"I think the American people are ready for a fight," Walsh said. "They're ready for a debate on Obamacare. So you know what, if we want to have this all out right now on funding Obamacare, let's do it. I think it's worth it."
Democrats argue that Republicans are injecting their own pork projects without compromising on any of their interests.
The GOP measures "essentially are efforts to impose a right-wing social agenda through the budget," Rep. Chris Van Hollen, D-Md., said on MSNBC Friday. "The position Republicans seem to be taking is you've got to cut from our menu. In other words, we're not going to consider tax breaks for the oil companies, or we're not going to consider some of the other pork in the tax -- you've got to look at our menu only. And that's not going to be acceptable."
Republicans counter by saying that they haven't seen any concrete proposals from Senate Democrats and President Obama, even though the House passed its continuing resolution more than a month ago.
"The White House has been absent when it comes to the real tough spending issues like entitlement reform," Walsh said. "He should be ashamed of himself."
House Speaker John Boehner, R-Ohio, walks on a thin rope this week as the deadline to pass a continuing resolution slowly creeps closer. On the one hand, he has to forge a compromise. On the other, the newly-minted speaker faces increasing pressure from the Tea Party wing of his party to stick firm to principles.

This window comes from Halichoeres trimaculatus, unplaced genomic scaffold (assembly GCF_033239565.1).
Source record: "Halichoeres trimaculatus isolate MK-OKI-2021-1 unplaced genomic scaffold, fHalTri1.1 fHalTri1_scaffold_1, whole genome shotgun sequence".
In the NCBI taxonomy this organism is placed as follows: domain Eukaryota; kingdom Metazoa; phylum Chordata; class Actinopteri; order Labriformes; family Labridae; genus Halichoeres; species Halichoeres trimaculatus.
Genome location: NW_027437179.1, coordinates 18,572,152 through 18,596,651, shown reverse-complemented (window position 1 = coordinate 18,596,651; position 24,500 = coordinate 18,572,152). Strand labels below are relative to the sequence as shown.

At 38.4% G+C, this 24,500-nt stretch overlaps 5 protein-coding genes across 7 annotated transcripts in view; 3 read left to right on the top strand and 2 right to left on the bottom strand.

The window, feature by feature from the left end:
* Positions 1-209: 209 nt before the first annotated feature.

The leadership "personally, I don't think they're strong enough. I think the American public is looking for more," Meckler said. "We're hoping to see them stick to their spine. At a minimum, they ought to stand behind their own CR."
Though he has emphasized that shutting down the government is not the goal, Boehner is placing the blame squarely on Senate Democrats.
Even so, the prospects of a government shutdown hardly are comforting to either side.
The partial government shutdown of 1996 -- the last time it happened -- was hugely unpopular and Republicans, who were in the majority in Congress, took most of the blame.
In an ABC News/Washington Post poll conducted shortly after the nearly three-week partial shutdown ended, 75 percent of Americans said it had been a "bad thing" and 50 percent of Americans blamed the Republicans in Congress. Only 27 percent said President Clinton's administration was to blame.
This time, however, the politics at play are vastly different and Republicans -- fuelled by Tea Party fervor -- are confident if a shutdown were to happen, it wouldn't be as detrimental to their party as the last time around.
"If shutting down the government is what it takes to wake the other side up to get us on the appropriate path, then maybe it is a good thing," Walsh said. "I hope we don't get to that point, but if that's what it takes for the other side to join us, then maybe it's a very helpful thing."